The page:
Anonymous said...

WSJ online headlines: "The Lexus 2010 Line Inspiring An Industry". The car of tomorrow (in addition to coolers between the seats) will have obesity pill dispensers- - perhaps with "free refills" with every gas tank fill-up.

Longleaf Bicycles said...

The Audi ad illustrates the reason why cycling and pedestrian advocates should continue to move the discussion away from the environment and toward the quality of human lives.

If being green is the only reason not to drive, they all the auto manufacturers need to do is make a car that has little or no environmental downside.

They can make cars powered by the poop of virgin vegans and they'd still be a bad deal for people.

It isn't just the environment or the cost of gasoline. People want to ride, walk, and take public transport because they want to be a part of the places in which they live rather than merely pass through them, they want to be closer to their family and neighbors rather than live among strangers. Normative car travel results in lives spread too thin and rents apart the cohesion of families, neighborhoods, and communities.

Making cars that go 200mpg won't change that.

SteveL said...

you could always just deface the car adverts and get bike adverts for free. Like this Audi advertisment


João Lacerda said...

At the same time, people make videos such as this one to "promote" bicycling?!?!


Brent said...

There might have been a time when joy was the usual auto experience. Today, however, my usual auto experience is stuck-in-traffic. Is it any wonder that recent news reports point to a decline in interest in cars among the young?

Jonathan Dickerson said...

The Volvo ad was pretty weak but the Segway part was hilarious!

bentguy said...

Mahatma Gandhi said’ “First they ignore you, then they laugh at you, then they fight you, then you win.”

Well, they're not ignoring us anymore.

Marek Utkin (Warsaw, Poland) said...

It's advert which tells: "no ideas".
Exactly the same message was in A. Huxley's "Brave New World".

LGV said...

d there are some people to believe those bullshit with this gay voice ?!!!

gearsurfer said...

I was quite surprised when I read the heading of the blog post today. I came across the Audi commercial about a week ago and was inspired to start a "Alternative Transportation Strikes Back" Commercial: http://alternativetransportationstrikesback.blogspot.com/

I have found a film maker in Canada who offered to support us with this project but we still appreciate all help and support we can get. Cheers, Michael

Anonymous said...

Yes, the auto industry cannot resist taking a cheap shot at environmentalists, thus undermining their whole message. Indeed, they come off as decidedly sinister.

You make exactly the same error when you attack the makers of bicycle helmets and those of us who wear them. And yes, it adds a sinister dimension to what is otherwise an excellent blog;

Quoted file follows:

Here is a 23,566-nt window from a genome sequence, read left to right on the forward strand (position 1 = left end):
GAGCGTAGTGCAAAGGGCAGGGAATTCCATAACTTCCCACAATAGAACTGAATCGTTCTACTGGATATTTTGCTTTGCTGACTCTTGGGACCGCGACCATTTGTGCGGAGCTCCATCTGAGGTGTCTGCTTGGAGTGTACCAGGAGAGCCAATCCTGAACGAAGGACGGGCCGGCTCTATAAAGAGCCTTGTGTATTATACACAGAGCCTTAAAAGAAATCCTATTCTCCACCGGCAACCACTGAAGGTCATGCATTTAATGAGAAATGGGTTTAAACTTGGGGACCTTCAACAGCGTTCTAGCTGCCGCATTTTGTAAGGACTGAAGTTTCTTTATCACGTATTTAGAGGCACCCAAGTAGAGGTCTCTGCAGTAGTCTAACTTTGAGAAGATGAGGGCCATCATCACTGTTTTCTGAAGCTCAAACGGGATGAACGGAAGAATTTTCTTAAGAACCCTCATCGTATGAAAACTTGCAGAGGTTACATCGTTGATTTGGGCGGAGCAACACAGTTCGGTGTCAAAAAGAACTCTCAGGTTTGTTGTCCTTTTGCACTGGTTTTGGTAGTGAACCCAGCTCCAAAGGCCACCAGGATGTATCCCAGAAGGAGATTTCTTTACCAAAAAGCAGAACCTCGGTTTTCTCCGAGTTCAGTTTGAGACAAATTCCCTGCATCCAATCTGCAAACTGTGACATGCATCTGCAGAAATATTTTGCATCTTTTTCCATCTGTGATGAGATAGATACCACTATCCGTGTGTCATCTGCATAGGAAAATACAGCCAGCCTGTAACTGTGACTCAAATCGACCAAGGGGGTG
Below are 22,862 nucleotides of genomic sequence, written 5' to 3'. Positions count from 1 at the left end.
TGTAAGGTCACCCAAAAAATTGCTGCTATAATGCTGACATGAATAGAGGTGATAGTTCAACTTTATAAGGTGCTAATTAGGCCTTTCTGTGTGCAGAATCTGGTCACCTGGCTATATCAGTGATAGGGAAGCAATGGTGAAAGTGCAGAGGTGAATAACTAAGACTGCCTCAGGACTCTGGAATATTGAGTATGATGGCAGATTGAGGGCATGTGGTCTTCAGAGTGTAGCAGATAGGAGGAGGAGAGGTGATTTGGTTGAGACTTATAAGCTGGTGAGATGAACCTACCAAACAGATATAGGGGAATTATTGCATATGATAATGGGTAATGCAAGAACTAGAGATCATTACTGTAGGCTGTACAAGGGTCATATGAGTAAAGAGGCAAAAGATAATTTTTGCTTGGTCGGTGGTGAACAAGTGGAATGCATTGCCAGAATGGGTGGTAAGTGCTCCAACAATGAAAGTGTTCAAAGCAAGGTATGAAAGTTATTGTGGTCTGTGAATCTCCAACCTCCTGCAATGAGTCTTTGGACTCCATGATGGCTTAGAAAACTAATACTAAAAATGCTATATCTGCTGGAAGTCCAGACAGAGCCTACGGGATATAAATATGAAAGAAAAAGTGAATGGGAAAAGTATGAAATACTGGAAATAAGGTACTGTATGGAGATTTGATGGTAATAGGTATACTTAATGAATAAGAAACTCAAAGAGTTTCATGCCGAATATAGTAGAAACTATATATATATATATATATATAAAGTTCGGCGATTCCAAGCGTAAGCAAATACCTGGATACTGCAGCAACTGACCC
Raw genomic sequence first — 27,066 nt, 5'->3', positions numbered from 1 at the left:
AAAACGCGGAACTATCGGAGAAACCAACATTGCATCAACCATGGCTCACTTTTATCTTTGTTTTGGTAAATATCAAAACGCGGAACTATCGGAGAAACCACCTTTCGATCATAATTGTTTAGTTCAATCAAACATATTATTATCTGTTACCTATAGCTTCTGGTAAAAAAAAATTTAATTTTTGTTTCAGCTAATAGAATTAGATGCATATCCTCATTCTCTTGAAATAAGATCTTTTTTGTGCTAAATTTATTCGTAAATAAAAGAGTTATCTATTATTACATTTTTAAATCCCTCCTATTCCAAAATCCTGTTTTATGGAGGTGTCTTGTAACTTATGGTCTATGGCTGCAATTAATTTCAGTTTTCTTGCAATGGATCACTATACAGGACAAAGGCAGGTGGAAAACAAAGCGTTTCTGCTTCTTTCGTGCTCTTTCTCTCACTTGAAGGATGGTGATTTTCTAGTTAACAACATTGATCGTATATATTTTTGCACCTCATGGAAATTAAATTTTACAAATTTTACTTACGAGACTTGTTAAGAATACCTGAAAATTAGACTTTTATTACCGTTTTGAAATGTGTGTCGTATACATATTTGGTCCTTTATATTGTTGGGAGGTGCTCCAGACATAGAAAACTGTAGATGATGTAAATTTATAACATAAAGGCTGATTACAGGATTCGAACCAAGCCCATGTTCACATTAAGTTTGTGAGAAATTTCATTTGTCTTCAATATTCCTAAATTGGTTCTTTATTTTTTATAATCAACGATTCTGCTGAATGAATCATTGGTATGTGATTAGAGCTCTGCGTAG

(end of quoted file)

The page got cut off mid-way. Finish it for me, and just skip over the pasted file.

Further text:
Nate Briggs said...

Hey Mikael:

The concept of Joy is used to sell everything from dishsoap to antacids.

I'm supposed to be overjoyed that my clothes are cleaner. Or that my dog seems to like a particular brand of food.

Cars are supposed to be a major source of Joy. But, I watch motorists go by from my two-wheeled perch, I see very little of that emotion.

Some are half-asleep ... many are talking on the phone ... and many just appear annoyed.

Car manufacturers promise Joy. But they seldom deliver.

Bicycle manufacturers should be promising Joy - but they don't seem to recognize how much Joy is in their products.

... Nate (Salt Lake City)

Mikael said...

this blog has 'sinister undertones'?
that actually sounds quite cool.

although please don't make the mistake of mistaking opposition to bicycle helmet promotion and legislation with opposition to bicycle helmets.

that would be silly. and silliness has no place on a 'sinister blog' :-)

Anonymous said...

"... please don't make the mistake of mistaking opposition to bicycle helmet promotion and legislation with opposition to bicycle helmets."

You have repeatedly ridiculed those of us who choose to wear helmets. Many cyclist do not enjoy the bike friendly conditions of Denmark. Nevertheless, you insist on giving dangerously misguided advice regarding a safety measure that has already saved a great many lives.

Anonymous said...

Perhaps you should take a look at things a little closer to home?

"Imagine a Future Denmark with Almost No Cycling" (2009):


Anonymous said...

And the BMW ad is voiced by... Patrick Stewart (Jean-Luc Picard, Prof. Charles Xavier)! Perhaps he is still a Borg.

Anonymous said...

Audi ridicules cyclists to push their car. This blog ridicules cyclists who resort to helmets to stay alive.

Neither one can see over the walls of their own little room.

kfg said...

Resorting to cars to find joy is fallacious.

So is resorting to helmets to stay alive.